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Few corporate acquisitions occur without a figurative spilling of blood. Studies of several industries have shown that more than half the top executives of acquired companies leave within three years after the takeover. Five years after, that fraction has exceeded three-quarters.
Those statistics are hardly surprising. Takeover executives frequently reason that their acquisitions wouldn't have become targets had the managers done their jobs effectively. So the executives bring in their own people to run the acquisitions. Meanwhile, many managers of acquired companies choose to leave even if their jobs are not threatened, because they feel marginalized in the new corporate culture.
Do the departures improve the performance of acquired companies? Generally, no. “We have very strong evidence that keeping these people around is one key to better acquisition performance,” says Donald D. Bergh, an associate professor at Pennsylvania State University's Smeal College of Business Administration. However, he believes that which people are kept matters too.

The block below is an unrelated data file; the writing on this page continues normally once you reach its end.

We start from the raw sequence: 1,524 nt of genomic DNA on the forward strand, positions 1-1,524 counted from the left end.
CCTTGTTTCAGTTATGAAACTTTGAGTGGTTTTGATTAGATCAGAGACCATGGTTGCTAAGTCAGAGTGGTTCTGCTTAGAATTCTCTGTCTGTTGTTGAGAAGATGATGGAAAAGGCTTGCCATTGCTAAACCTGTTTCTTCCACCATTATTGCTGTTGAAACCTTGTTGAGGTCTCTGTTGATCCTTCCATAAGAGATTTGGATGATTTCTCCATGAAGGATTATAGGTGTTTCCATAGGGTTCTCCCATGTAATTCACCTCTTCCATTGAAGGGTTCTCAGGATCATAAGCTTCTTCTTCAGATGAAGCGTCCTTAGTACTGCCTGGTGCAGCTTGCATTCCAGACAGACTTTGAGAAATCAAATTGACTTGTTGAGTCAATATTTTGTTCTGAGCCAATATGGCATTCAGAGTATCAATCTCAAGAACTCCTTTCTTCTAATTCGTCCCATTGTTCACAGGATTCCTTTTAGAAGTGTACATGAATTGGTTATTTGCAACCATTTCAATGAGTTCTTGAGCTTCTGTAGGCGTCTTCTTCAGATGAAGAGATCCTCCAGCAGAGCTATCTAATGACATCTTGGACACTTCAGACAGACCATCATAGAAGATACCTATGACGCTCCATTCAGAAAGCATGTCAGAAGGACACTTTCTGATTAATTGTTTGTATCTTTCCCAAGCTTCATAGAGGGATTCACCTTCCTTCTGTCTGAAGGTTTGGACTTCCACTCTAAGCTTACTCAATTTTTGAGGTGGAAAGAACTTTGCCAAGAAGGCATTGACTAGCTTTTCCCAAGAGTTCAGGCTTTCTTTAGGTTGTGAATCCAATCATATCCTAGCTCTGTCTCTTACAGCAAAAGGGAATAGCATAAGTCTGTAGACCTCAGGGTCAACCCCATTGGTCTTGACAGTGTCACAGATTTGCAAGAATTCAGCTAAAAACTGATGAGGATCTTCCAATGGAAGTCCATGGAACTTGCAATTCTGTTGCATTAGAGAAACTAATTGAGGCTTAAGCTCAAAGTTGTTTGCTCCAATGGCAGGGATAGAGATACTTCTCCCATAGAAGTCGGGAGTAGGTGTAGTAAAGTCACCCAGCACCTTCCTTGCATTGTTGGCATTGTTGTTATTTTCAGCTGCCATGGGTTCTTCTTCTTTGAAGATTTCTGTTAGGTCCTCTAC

In recent research, Bergh confronted two opposing hypotheses favored by representatives of acquiring companies. One asserts that individuals with long tenure offer obvious advantages to their new bosses. They have a greater understanding of the acquired company's culture, mode of operation and day-to-day details. Hence they can run the company more smoothly than their colleagues with less experience. The other hypothesis focuses on the downside of long-tenured executives. They are more likely to adhere to the old way of operating and to have difficulty adapting to the new situation created by the acquisition. By contrast, this hypothesis states, executives with shorter service in the acquired company have less commitment to the old culture and are thus more likely to welcome the organizational changes that come with the acquisition.
In “Executive Retention and Acquisition Outcomes: A Test of Opposing Views on the Influence of Organizational Tenure,” published in the December 2001 issue of The Journal of Management, Bergh examined 104 acquisitions over a five-year post-acquisition period, using logistic regression analysis to determine the effect of the tenure of retained executives on overall performance. His conclusion: “Our results indicate that the probability of retaining an acquired company is increased by retaining longer-tenured top executives.”
Why do managers with longer service have the advantage? “It appears that their idiosyncratic knowledge of what the organization can do and their ability to implement it outweigh the likelihood that they will be rigid when faced with uncertainty,” Bergh explains.
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